Artist’s Resale Right Act

An Act to amend the Copyright Act (artist’s resale right)

This bill was last introduced in the 41st Parliament, 2nd Session, which ended in August 2015.

This bill was previously introduced in the 41st Parliament, 1st Session.

Sponsor

Scott Simms  Liberal

Introduced as a private member’s bill. (These don’t often become law.)

Status

Introduced, as of Oct. 16, 2013
(This bill did not become law.)

Summary

This is from the published bill. The Library of Parliament often publishes better independent summaries.

This enactment amends the Copyright Act to provide that the author of an artistic work in which copyright subsists shall have a right to a resale royalty on any sale of the work for five hundred dollars or more that is a sale subsequent to the first transfer of ownership by the author.

Elsewhere

All sorts of information on this bill is available at LEGISinfo, provided by the Library of Parliament. You can also read the full text of the bill.

Artist's Resale Right ActRoutine Proceedings

May 29th, 2013 / 4:10 p.m.
See context

Liberal

Scott Simms Liberal Bonavista—Gander—Grand Falls—Windsor, NL

moved for leave to introduce Bill C-516, An Act to amend the Copyright Act (artist’s resale right).

Mr. Speaker, this has been a long time coming for many of us. It is an issue that has been around for quite some time.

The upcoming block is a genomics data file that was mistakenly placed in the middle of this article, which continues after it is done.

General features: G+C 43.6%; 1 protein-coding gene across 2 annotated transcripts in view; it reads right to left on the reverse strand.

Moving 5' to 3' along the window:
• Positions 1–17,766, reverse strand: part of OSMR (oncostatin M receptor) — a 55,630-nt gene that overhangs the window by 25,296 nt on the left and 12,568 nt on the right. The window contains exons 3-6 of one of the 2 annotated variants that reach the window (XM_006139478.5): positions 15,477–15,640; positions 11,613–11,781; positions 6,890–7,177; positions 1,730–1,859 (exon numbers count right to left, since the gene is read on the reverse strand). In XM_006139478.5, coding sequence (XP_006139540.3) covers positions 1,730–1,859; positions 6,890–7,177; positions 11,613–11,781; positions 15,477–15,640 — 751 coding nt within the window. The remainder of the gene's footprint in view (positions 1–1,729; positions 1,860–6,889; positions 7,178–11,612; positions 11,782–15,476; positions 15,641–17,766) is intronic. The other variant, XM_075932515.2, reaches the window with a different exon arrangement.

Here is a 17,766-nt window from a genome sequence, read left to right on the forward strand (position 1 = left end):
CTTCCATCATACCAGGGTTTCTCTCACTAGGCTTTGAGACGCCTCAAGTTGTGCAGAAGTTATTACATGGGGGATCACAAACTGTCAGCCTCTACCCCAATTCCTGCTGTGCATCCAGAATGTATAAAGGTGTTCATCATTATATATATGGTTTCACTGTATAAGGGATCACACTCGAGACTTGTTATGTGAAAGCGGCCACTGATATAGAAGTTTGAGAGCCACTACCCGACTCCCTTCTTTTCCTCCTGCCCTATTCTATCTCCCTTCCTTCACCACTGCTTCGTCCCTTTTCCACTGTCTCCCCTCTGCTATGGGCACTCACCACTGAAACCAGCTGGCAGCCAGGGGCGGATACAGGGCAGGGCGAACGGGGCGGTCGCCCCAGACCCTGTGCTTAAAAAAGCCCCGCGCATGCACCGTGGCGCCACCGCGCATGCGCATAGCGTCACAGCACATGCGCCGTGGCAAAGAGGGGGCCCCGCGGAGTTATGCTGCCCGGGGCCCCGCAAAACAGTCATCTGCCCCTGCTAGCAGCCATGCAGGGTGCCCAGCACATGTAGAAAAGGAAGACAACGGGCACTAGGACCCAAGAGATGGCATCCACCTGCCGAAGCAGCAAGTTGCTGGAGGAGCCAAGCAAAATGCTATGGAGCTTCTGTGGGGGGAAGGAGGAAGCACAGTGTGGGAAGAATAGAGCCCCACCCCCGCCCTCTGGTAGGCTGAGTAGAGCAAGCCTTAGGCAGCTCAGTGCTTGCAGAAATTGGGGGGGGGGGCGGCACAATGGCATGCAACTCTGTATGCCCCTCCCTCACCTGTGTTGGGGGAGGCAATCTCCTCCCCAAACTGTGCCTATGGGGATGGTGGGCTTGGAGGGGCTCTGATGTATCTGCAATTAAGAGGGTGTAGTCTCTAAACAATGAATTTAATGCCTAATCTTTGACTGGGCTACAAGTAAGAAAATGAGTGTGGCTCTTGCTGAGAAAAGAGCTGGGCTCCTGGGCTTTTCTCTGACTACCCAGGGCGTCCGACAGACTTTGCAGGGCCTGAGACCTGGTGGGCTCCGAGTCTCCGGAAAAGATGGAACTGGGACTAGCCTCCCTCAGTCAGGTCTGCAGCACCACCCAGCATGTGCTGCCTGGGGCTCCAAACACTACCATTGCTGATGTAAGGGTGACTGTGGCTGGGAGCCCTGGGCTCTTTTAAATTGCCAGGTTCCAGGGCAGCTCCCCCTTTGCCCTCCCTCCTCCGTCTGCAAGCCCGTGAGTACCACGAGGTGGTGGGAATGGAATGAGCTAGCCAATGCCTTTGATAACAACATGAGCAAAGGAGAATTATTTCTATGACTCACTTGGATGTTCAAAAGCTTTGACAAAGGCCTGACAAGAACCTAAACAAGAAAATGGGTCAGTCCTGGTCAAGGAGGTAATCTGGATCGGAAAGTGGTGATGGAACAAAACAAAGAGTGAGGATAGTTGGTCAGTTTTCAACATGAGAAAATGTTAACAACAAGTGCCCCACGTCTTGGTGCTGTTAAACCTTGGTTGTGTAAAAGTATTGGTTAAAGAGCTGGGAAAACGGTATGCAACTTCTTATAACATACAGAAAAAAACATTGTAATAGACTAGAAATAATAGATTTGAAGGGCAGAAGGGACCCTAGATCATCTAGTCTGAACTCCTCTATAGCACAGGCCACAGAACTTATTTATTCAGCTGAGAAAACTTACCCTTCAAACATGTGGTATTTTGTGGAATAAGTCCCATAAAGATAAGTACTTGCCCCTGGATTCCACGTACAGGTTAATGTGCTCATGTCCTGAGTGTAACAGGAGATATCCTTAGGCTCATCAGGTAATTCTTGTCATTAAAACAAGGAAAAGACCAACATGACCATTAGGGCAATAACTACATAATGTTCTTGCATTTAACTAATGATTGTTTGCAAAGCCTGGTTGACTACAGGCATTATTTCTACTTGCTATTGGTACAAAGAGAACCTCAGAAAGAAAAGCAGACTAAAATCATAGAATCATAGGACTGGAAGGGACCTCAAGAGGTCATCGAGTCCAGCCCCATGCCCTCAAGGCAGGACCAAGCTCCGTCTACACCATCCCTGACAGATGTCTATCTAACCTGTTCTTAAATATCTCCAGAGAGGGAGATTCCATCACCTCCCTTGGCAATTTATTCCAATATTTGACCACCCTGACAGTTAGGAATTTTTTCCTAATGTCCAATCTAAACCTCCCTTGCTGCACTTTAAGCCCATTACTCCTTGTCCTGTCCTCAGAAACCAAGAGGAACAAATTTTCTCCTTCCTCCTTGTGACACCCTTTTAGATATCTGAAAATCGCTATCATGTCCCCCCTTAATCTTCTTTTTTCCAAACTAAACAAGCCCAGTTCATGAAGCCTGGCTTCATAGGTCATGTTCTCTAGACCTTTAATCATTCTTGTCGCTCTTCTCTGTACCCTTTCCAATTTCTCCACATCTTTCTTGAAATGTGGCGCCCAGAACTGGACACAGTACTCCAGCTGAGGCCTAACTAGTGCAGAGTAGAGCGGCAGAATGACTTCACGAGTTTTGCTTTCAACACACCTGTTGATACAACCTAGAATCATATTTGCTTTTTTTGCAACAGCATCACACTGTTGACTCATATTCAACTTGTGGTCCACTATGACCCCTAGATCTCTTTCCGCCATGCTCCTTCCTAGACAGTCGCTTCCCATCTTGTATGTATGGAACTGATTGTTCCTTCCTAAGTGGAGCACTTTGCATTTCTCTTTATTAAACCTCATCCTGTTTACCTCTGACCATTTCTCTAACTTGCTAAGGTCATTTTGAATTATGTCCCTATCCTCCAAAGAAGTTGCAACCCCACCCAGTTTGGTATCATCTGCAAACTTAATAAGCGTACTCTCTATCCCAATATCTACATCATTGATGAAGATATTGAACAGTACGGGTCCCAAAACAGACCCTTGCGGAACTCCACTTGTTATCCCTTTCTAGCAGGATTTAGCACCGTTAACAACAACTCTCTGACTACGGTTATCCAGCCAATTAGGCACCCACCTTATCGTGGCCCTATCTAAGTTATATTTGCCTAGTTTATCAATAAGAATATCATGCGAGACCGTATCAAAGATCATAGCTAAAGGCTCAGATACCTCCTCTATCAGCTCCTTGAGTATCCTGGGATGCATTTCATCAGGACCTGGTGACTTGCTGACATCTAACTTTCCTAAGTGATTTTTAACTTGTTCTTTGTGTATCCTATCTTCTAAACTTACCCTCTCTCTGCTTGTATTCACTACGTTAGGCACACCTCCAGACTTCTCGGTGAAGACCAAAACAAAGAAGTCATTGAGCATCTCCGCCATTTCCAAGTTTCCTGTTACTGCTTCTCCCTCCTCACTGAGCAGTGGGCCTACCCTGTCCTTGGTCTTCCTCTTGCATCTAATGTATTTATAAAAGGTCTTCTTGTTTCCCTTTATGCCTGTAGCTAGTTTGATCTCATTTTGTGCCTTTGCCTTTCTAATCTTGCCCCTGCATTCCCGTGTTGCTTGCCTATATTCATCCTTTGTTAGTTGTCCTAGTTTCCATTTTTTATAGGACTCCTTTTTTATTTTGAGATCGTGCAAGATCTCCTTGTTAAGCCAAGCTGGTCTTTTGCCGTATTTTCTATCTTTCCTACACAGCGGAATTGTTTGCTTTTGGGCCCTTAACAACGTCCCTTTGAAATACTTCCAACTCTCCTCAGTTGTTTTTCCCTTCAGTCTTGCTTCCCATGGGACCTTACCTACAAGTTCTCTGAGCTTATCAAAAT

First, I want to thank my hon. colleague, the member for Sackville—Eastern Shore. We have had many conversations about the issue. We would also like to thank one of the inspirations, his wife Andrea, who is part of the Society of Canadian Artists.

We call this “droit de suite”, which originated in many countries throughout Europe, and right now we hope to bring it to our country. It is an artist's resale right. When one makes an original piece of art and sell it, one gets the full benefit, but in subsequent sales the value of it may increase substantially but the original artist does not see any benefit from that. That is what the bill hopes to correct. In 70 countries around the world, they have recognized this special right, this resale right for artists.

Currently there are people who are destitute and poor and they are selling their artwork in the streets for $20, $10, $15. Meanwhile, the art they had produced many years prior is selling in art galleries for thousands of dollars. They see nothing of that.

Musical artists and other people do receive great benefits from their prior work, but artists do not. I had the honour of travelling to the convention this weekend to talk about this.

Again, I would like to thank my hon. colleague from Sackville—Eastern Shore. We have spoken of this many times. I hope that the House will adopt this necessary measure for the artists of our nation in order for them to receive compensation for their hard work and their vision. I thank all members in the House for hearing me and also thank my colleague for helping me do the bill.

(Motions deemed adopted, bill read the first time and printed)